A SIDE FROM theCavaliers' predictable Game 7 collapse on Sunday, which spelled an end to theplayoff miracles of LeBron James, the 2005-06 postseason has so far fulfilledthe NBA marketing mavens' grandest fantasies. At week's end an NBA-record ninegames had gone into overtime, eight had been decided by one point, and dramaticshots had become an almost nightly occurrence. Not to mention these otherintoxicating developments.
•A terrific firstround (only the Dallas Mavericks and the Detroit Pistons came through withease) was followed by an even more scintillating second. The Miami Heat,perhaps the most maligned quarterfinalist, was the only team to close out itsseries in fewer than seven games, turning back the New Jersey Nets in five.
•The Los AngelesClippers, a perennial equivalent to an NCAA 11th seed, supplied the GeorgeMason Factor by extending the Phoenix Suns to seven games. The Clips have atalented nucleus that even parsimonious owner Donald Sterling will want to keeptogether (provided it doesn't cost too much).
•In addition toDetroit versus the new James Gang, compelling new rivalries emerged. The Sunsand the Lakers went at each other like barroom brawlers in the first round,assuring that the chief individual combatants, Phoenix's Raja Bell and L.A.'sKobe Bryant, each will be greeted with maximum antipathy in the other's gym.(Well, Kobe is accustomed to that.)
May 28, 2006
Also in the West,the Mavericks-Spurs rivalry officially became Texas-sized long before Dallasheld off San Antonio 119-111 in Monday night's Game 7 in Alamo Town. Leave itto Mavs owner Mark Cuban to get a bit carried away-"This is a series thatwill be talked about like the Lakers-Celtics rivalry in the '80s," hecrowed-but he was spot-on in pointing out, "The NBA desperately needsrivalries. It's what feeds the game." Cuban stoked the fires of this one,calling San Antonio "a dump" and offering a bizarre conspiracy theoryto justify why his guy, Jason Terry, punched their guy, Michael Finley, in thefamily jewels during a Game 5 scrum, earning Terry a Game 6 suspension.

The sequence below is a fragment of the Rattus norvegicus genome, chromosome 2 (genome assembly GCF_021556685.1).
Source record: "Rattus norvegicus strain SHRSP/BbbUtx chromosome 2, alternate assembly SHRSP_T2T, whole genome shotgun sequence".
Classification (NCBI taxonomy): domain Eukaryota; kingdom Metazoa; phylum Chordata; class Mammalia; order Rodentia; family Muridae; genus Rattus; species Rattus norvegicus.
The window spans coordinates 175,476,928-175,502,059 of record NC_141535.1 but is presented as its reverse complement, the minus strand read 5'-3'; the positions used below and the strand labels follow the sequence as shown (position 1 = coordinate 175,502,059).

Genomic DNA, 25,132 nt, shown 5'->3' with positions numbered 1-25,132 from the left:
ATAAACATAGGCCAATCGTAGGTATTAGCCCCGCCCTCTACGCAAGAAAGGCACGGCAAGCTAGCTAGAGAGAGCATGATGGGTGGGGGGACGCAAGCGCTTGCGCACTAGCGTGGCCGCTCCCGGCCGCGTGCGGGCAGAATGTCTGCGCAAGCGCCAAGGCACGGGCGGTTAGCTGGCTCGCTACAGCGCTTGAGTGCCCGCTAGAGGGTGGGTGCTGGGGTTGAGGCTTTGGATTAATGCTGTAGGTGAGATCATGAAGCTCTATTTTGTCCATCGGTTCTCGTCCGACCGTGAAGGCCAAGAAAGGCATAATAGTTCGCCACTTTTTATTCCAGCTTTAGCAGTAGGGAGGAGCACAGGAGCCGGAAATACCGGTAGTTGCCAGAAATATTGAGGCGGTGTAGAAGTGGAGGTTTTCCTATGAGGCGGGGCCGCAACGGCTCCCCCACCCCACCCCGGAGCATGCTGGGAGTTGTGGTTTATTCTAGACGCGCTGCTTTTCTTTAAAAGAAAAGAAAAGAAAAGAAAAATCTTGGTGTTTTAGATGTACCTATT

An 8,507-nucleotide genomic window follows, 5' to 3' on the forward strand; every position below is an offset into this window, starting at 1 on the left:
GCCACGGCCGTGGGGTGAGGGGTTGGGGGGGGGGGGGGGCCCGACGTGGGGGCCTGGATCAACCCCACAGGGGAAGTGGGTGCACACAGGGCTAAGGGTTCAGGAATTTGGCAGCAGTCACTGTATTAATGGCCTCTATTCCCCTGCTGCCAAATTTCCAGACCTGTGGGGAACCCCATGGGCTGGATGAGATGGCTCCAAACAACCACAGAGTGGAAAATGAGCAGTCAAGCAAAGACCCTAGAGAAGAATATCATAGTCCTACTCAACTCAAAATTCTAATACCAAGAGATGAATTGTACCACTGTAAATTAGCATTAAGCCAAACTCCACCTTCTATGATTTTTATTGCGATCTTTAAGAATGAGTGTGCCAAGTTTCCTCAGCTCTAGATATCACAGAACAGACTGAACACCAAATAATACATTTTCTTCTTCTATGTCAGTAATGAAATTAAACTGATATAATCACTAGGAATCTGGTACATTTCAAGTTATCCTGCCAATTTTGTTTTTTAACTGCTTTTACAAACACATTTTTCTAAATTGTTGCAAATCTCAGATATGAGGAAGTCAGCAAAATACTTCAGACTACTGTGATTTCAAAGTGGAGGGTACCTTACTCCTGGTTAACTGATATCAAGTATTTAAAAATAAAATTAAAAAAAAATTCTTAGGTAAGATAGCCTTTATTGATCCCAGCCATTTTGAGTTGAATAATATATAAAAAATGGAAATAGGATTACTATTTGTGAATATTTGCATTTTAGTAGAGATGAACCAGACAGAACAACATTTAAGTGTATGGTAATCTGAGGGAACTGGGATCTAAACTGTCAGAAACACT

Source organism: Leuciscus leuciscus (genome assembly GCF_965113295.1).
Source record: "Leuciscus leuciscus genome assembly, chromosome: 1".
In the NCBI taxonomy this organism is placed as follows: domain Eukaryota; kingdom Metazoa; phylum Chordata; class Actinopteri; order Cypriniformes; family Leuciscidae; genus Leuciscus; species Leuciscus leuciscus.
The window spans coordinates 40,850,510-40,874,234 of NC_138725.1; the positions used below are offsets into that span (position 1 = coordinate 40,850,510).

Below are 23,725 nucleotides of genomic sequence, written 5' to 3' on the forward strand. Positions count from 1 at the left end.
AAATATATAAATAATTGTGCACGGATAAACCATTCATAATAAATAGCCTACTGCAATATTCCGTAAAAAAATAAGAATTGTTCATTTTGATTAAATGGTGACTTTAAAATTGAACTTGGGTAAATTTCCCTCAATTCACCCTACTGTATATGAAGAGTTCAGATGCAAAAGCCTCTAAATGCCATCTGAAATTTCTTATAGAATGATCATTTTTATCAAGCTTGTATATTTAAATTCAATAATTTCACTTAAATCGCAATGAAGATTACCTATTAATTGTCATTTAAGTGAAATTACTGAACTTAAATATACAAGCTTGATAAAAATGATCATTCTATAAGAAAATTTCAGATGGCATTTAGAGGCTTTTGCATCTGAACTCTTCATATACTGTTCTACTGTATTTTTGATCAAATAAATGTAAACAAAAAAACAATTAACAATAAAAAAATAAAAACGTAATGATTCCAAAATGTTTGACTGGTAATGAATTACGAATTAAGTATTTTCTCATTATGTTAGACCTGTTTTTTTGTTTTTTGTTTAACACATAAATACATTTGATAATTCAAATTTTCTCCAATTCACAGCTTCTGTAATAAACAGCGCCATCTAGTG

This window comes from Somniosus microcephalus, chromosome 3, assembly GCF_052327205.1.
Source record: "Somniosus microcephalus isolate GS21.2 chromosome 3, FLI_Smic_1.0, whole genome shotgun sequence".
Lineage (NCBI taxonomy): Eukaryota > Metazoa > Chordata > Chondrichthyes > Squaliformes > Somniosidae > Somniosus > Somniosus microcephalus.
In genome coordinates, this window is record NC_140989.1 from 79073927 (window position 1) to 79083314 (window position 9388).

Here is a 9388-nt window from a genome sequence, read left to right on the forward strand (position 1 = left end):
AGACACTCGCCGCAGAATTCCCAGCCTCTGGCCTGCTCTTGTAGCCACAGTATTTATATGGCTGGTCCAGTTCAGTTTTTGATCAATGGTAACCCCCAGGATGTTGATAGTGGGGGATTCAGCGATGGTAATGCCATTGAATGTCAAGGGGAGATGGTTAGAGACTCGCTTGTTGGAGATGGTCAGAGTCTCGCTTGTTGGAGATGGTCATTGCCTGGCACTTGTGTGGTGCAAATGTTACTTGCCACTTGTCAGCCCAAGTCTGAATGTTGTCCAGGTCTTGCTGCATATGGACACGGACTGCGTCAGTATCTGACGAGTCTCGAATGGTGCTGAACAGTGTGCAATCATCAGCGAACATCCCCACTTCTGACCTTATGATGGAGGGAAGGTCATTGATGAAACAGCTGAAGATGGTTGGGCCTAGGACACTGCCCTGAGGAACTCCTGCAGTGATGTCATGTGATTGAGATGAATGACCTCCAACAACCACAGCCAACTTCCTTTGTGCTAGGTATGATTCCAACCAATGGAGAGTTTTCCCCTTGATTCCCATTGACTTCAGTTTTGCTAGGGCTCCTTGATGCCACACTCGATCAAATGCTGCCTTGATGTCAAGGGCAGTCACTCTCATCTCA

The series, whichincluded two overtimes and five games decided by five points or fewer, even hada little bit of ... David Hasselhoff? Yes, Dallas star Dirk Nowitzki confessedthat to ease tension at the free throw line, he sometimes hums Hasselhoff'simmortal Looking for Freedom, a hit in Germany when Nowitzki was a youth. Let'sbe grateful it wasn't Wayne Newton's Danke Schoen.
•An enticing brandof small ball became the rage, raising the level of unpredictability in manygames. "When in trouble, go small," says Phoenix coach Mike D'Antoni,"and when in big trouble, go smaller."
D'Antoni did justthat by frequently bringing 6'3" Leandro Barbosa off the bench to joinfellow guards Bell and Steve Nash against the bigger Clippers. The new rulesthat limit hand checking on the perimeter have made it possible for smaller,quicker players to move around more freely, as well as negated the strength ofbig men when they're forced into pick-and-roll switches.
The Mavericks, byusing two point guards (the 6'2" Terry and 6'3" Devin Harris) alongwith swingmen like Josh Howard, Jerry Stackhouse and Marquis Daniels, forcedthe Spurs to downsize their rotation. Centers Nazr Mohammed and RashoNesterovic played only a combined 198 minutes in seven games (a plus on theaesthetic side, incidentally), and even 6'10" Robert Horry, Big Shot Rob inplayoffs past, spent extensive time on the bench, feeling, as he put it,"like a damn dinosaur." Said San Antonio coach Gregg Popovich beforeGame 6, "I'd rather play big, but this is a way of life, and we'll livewith it."
Alas, the Spurs'hopes for a repeat would die by it on Monday night. Still, for all of that, thelast four teams standing include one chalk pick from the preseason (Detroit)and the biggest of the big men (Miami's Shaquille O'Neal). But now that Cubanhas an extra two weeks in the spotlight, May Madness is sure to extend intoJune.
In an epic Game 7, the Spurs couldn't slow Nowitzki (37 points, 15boards).